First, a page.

We truly are a dedicated crowd with a passion for music regardless of the venue or the climate. Tonight was a classic example of the devotion we have for supporting Canadian musicians.

At 6:30 pm the fog pulled back to the lake and the sun shone. A glorious evening for an outdoor concert. We gathered our chairs, picked up our granddaughter and off we went. Chairs were set close to and centered on the performers. We helped set the barricades to keeep traffic out of the concert area of the parking lot and hunkered down to enjoy a few hours of live music with a hot coffee for company.

At the second warmup song the sun disappeared and the fog rolled in and still Bonnie sang, drowning out the freight train rolling by not more than 30 metres away. The crowd cheered her on. Mid-way throught the third warmup song an occasional raindrop splashed into my coffee cooling it to a more drinkable temperature. Still the bulk of the crowd of 50 or so stayed glued to their seats. A few of the less hardy took shelter under the awnings of the store fronts at the mall.

“Test. Test. More volume on the monitor. OK. OK.”

Outside the Lines took over from Bonnie and began to belt out what I call folk/rock songs with great harmonies from guitar, harmonica, mandolin and voice. They were great! Mother Nature welcomed them too by adding a steady rain that changed to a downpour. And still there were some hardy folk who stayed in their chairs under umbrellas. Most, though, took refuge under the awnings. But we stayed the course. It wasn’t until the rainwater began to pool in our chair seats that we reluctantly broke for the car to wait it out. The musicians never missed a beat.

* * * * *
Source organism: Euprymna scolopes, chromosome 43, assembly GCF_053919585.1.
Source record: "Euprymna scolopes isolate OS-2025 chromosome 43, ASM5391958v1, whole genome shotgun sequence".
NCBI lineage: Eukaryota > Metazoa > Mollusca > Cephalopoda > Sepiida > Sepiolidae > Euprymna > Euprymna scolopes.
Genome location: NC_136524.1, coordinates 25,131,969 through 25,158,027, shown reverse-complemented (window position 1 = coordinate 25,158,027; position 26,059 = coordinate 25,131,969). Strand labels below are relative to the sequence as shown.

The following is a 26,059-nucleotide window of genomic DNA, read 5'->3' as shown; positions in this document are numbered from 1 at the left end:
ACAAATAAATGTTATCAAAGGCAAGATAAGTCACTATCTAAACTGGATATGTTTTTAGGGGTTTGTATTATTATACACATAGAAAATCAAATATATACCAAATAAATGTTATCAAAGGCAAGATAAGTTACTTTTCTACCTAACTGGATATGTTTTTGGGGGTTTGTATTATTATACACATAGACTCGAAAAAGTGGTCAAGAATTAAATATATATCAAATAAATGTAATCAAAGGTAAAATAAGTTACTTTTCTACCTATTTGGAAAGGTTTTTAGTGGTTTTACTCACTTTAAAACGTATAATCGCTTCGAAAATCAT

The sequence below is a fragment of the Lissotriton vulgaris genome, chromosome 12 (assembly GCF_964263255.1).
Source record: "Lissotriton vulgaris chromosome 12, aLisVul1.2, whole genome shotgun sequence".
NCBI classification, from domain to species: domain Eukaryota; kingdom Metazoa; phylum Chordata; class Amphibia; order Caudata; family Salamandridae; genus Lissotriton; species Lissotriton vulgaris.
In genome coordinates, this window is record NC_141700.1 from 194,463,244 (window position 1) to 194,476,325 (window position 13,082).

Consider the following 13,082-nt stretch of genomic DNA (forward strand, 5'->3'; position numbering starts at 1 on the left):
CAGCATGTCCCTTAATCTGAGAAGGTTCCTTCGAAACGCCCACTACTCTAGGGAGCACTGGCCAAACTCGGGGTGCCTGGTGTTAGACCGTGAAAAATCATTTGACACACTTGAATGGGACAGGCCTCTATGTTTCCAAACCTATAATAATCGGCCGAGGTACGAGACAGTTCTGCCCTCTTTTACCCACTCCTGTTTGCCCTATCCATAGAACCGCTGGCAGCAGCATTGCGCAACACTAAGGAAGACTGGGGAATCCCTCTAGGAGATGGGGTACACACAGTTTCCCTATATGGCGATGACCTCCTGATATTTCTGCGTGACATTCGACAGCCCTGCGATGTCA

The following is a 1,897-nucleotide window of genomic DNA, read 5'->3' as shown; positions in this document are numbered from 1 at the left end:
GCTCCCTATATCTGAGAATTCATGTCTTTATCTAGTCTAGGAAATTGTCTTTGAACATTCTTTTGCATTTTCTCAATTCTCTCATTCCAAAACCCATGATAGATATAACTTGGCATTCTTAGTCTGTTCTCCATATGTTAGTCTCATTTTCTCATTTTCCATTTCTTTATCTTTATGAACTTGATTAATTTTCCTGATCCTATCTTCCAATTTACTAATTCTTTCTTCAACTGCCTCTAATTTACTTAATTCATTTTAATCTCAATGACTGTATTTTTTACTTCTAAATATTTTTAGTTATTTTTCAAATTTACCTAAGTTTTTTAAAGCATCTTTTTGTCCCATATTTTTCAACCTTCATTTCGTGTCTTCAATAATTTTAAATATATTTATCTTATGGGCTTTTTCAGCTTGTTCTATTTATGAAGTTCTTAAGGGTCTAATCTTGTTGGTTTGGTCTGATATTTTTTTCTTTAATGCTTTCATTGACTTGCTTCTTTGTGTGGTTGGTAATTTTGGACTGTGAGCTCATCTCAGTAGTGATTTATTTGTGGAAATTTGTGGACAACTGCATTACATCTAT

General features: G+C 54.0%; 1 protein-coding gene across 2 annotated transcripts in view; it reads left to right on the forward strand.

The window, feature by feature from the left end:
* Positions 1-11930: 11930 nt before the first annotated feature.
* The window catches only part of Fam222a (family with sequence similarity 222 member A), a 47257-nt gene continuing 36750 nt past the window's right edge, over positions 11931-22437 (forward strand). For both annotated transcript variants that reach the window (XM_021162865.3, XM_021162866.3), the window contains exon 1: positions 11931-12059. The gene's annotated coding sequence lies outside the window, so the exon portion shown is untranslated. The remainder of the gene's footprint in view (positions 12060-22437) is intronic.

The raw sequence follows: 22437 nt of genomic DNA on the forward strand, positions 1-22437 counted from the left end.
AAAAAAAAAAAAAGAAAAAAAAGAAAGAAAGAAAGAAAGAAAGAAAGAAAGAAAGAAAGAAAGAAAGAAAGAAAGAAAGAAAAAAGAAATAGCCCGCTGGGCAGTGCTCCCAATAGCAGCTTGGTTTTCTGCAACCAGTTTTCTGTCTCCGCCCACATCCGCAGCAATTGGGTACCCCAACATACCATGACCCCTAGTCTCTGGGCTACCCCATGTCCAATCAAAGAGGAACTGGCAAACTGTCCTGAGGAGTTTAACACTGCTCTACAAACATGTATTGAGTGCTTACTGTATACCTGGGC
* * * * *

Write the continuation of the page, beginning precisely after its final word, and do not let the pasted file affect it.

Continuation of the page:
The reward was a breathtaking rainbow to add visual emphasis to the music.

Picture this being introduced with music.

Picture this being introduced with music.

What a perfect evening. Great music with many friends punctuated with a rainbow. Not one person melted from the rain. All-in-all, a grand evening.                       GRB

The Cellular world is warped…
July 30, 2008